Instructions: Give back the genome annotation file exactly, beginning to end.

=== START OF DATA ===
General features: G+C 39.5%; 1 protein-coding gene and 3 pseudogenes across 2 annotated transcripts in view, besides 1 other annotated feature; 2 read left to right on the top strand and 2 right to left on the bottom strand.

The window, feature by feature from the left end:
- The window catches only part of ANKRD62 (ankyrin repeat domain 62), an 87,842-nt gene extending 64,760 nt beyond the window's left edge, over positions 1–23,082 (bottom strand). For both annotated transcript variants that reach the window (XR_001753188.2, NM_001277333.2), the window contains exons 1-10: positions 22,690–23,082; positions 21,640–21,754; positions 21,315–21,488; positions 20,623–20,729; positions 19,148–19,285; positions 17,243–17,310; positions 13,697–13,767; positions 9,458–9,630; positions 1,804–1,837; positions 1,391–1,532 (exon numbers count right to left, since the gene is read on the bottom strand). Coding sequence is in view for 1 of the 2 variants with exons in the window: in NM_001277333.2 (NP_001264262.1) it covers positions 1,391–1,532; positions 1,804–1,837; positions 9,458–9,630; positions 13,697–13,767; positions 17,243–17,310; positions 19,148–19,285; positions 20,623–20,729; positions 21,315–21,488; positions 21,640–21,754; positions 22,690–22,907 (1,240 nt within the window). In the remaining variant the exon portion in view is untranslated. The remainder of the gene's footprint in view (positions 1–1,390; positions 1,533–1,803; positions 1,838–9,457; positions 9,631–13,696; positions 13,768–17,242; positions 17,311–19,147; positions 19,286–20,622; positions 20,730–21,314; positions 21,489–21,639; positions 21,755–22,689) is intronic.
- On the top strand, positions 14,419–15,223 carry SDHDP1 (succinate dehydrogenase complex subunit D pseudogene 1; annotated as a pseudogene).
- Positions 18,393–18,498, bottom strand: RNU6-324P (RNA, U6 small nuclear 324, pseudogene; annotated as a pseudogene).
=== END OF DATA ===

General features: G+C 39.5%; 1 protein-coding gene and 3 pseudogenes across 2 annotated transcripts in view, besides 1 other annotated feature; 2 read left to right on the top strand and 2 right to left on the bottom strand.

The window, feature by feature from the left end:
- The window catches only part of ANKRD62 (ankyrin repeat domain 62), an 87,842-nt gene extending 64,760 nt beyond the window's left edge, over positions 1–23,082 (bottom strand). For both annotated transcript variants that reach the window (XR_001753188.2, NM_001277333.2), the window contains exons 1-10: positions 22,690–23,082; positions 21,640–21,754; positions 21,315–21,488; positions 20,623–20,729; positions 19,148–19,285; positions 17,243–17,310; positions 13,697–13,767; positions 9,458–9,630; positions 1,804–1,837; positions 1,391–1,532 (exon numbers count right to left, since the gene is read on the bottom strand). Coding sequence is in view for 1 of the 2 variants with exons in the window: in NM_001277333.2 (NP_001264262.1) it covers positions 1,391–1,532; positions 1,804–1,837; positions 9,458–9,630; positions 13,697–13,767; positions 17,243–17,310; positions 19,148–19,285; positions 20,623–20,729; positions 21,315–21,488; positions 21,640–21,754; positions 22,690–22,907 (1,240 nt within the window). In the remaining variant the exon portion in view is untranslated. The remainder of the gene's footprint in view (positions 1–1,390; positions 1,533–1,803; positions 1,838–9,457; positions 9,631–13,696; positions 13,768–17,242; positions 17,311–19,147; positions 19,286–20,622; positions 20,730–21,314; positions 21,489–21,639; positions 21,755–22,689) is intronic.
- On the top strand, positions 14,419–15,223 carry SDHDP1 (succinate dehydrogenase complex subunit D pseudogene 1; annotated as a pseudogene).
- Positions 18,393–18,498, bottom strand: RNU6-324P (RNA, U6 small nuclear 324, pseudogene; annotated as a pseudogene).